@Tommo, as long as you pass the same instance to all instances, any modifications that you make to it will be visible from every instance. Python doesn't copy the dictionary it just creates a new reference to it. Also, if you're reading from a file, you might want to look at using Walter Mundt's idea with a class method to populate the array. –  aaronasterling Jan 27 '11 at 3:59

Is aGame the same for every instance? Then you can make it a class attribute either like this

class Player:
    aGame={'rooms':...}
    ...

or

Class Player:
    ...

Player.aGame={'rooms':...}

Within the class, you can still access it via self.aGame

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Only the first choice will work. In the second example, for room in self.aGame['rooms'] will produce an error because nowhere is aGame bound to self. It would work if it was for room in aGame['rooms'], but then you would have to unnecessarily pass aGame every time you call move().

You can also make it a global variable, but it's best just to have each Player hold an aGame instance. If you need to change aGame and have multiple players, you should define it as a global variable.

Also, just nitpicking, but aGame is not an array, it's a dictionary. The Python language doesn't even have arrays (though some extensions do).

share|improve this answer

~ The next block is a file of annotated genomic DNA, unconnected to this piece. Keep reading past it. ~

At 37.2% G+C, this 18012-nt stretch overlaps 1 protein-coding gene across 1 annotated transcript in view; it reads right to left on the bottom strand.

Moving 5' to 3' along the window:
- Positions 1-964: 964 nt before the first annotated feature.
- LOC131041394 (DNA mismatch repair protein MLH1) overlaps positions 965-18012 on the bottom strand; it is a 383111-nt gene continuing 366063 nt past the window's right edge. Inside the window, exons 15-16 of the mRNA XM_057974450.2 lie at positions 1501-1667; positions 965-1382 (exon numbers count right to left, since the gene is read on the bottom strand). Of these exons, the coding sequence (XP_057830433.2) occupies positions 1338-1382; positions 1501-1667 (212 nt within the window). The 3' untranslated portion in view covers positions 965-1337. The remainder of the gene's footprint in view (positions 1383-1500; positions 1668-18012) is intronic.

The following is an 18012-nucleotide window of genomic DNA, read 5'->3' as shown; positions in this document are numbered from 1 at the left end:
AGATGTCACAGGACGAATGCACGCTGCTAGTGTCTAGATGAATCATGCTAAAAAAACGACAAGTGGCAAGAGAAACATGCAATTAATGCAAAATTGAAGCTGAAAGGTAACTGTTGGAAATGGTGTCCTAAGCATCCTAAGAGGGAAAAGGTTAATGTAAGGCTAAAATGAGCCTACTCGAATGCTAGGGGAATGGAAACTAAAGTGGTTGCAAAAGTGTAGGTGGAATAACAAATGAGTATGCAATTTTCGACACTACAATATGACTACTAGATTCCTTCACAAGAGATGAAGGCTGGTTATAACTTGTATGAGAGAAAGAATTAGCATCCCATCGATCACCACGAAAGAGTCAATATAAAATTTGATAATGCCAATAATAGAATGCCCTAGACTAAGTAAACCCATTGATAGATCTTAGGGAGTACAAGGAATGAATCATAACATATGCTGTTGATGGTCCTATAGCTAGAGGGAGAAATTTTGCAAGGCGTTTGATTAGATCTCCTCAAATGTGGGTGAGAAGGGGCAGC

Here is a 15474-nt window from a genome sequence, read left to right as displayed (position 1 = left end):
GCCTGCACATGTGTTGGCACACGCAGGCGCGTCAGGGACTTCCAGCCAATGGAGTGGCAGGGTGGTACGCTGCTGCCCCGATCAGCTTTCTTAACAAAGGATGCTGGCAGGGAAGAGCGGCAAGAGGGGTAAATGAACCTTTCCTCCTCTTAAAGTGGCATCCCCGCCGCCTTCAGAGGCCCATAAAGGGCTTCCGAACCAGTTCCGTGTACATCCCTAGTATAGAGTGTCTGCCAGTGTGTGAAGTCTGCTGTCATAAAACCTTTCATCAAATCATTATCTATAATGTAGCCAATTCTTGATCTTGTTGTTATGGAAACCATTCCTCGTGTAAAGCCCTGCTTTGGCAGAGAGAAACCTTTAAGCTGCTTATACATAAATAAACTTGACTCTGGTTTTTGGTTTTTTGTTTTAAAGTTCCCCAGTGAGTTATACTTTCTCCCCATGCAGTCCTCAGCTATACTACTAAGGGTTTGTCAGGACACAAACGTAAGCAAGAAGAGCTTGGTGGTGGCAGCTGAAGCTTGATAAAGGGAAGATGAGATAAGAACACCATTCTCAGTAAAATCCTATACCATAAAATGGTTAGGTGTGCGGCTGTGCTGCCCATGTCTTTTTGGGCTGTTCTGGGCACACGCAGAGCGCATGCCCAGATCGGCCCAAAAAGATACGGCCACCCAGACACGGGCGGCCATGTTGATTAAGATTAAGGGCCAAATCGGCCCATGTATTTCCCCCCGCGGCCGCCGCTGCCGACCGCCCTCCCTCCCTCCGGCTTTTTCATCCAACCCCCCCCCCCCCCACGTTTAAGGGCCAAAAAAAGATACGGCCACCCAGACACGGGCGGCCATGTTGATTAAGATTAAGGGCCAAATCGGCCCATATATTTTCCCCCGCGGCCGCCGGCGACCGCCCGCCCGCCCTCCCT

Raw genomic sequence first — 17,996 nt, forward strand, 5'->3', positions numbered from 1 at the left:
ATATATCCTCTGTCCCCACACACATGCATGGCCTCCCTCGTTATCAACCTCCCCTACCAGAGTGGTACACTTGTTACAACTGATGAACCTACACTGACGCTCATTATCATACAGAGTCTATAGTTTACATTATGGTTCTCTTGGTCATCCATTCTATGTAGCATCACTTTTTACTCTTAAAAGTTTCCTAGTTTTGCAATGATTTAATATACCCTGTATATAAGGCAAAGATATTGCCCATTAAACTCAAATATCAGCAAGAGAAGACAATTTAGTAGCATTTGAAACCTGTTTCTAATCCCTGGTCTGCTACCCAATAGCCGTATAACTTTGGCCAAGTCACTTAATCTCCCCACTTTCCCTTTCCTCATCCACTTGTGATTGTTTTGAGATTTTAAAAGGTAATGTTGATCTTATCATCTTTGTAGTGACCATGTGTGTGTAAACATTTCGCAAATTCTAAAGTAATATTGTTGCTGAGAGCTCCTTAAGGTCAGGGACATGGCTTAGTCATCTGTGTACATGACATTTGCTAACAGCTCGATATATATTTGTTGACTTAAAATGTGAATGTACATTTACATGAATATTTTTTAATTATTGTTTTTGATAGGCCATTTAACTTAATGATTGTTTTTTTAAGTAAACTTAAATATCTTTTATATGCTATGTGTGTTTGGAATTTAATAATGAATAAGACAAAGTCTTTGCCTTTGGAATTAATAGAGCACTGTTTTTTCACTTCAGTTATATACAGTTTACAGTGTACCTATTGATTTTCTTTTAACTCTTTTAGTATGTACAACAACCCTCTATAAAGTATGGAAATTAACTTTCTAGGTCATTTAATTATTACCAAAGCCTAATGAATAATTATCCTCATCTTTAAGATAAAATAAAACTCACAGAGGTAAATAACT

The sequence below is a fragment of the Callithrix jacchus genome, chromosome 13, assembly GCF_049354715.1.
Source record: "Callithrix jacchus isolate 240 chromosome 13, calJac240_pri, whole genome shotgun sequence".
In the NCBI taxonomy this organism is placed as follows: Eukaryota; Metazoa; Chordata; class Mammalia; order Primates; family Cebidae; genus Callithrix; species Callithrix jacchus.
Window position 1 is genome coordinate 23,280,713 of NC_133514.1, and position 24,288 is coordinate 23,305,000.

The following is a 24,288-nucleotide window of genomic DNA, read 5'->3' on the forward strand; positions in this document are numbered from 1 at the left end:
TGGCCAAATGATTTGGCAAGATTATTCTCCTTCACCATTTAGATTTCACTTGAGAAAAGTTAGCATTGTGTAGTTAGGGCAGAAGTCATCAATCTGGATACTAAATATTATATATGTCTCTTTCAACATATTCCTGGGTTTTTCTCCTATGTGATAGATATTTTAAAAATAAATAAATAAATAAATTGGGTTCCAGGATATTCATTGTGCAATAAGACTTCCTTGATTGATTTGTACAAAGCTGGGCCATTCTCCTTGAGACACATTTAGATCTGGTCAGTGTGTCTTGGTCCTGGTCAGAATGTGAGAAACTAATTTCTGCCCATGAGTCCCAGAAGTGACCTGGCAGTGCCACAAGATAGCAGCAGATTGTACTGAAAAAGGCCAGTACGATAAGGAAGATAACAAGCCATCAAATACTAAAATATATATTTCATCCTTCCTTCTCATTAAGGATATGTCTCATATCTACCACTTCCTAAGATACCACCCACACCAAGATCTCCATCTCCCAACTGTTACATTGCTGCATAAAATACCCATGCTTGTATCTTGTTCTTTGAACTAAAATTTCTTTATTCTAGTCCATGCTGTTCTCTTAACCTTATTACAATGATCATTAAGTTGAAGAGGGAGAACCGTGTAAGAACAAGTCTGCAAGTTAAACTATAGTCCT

Sorry i forgot to remove 'self.' because in the second example the aGame variable was passed into the method. –  Tommo Jan 27 '11 at 3:28
    
If i added aGame to the Player class, isn't that just making a copy of the current aGame and applying it to the Player instance? So if aGame changes after the class is initialized then player1.aGame would be different? –  Tommo Jan 27 '11 at 3:30
    
@Tommo, okay, well then my answer still stands. Why pass aGame every time you call move() when each Player can just own an instance? The first solution makes more sense and requires less work on your part. If you need to change aGame and have multiple players, you should define it as a global variable. –  Rafe Kettler Jan 27 '11 at 3:31

I'd use a slight variation on a global:

# in game.py or whatever
class Game(object):
    instance = {} # this is your aGame array

# in player.py or whatever:
from game import Game

class Player(object):
    # ...
    def Move(self, dest):
        # ...
        for room in Game.instance['rooms']:
            # ...

Alternatively, you could make Game a proper class, assign Game.instance = Game(...) somewhere during your initialization phase, and get more of a real singleton pattern going.

share|improve this answer
    
What is the benefit of this convolution? –  aaronasterling Jan 27 '11 at 3:36
    
Well, I'm presuming the global ought to stay in a separate module. In that case, it removes the dependency that the global have a value at import time. Without having a container class, the player module would have to do from game import aGame. If, say, initialization code were to assign to the aGame global after loading the player module, the player module's aGame value would no longer be correct. In this version, that's not an issue. Secondly, it makes the transition to having a Game class for game-wide state more obvious, which I think is probably a good thing. –  Walter Mundt Jan 27 '11 at 3:40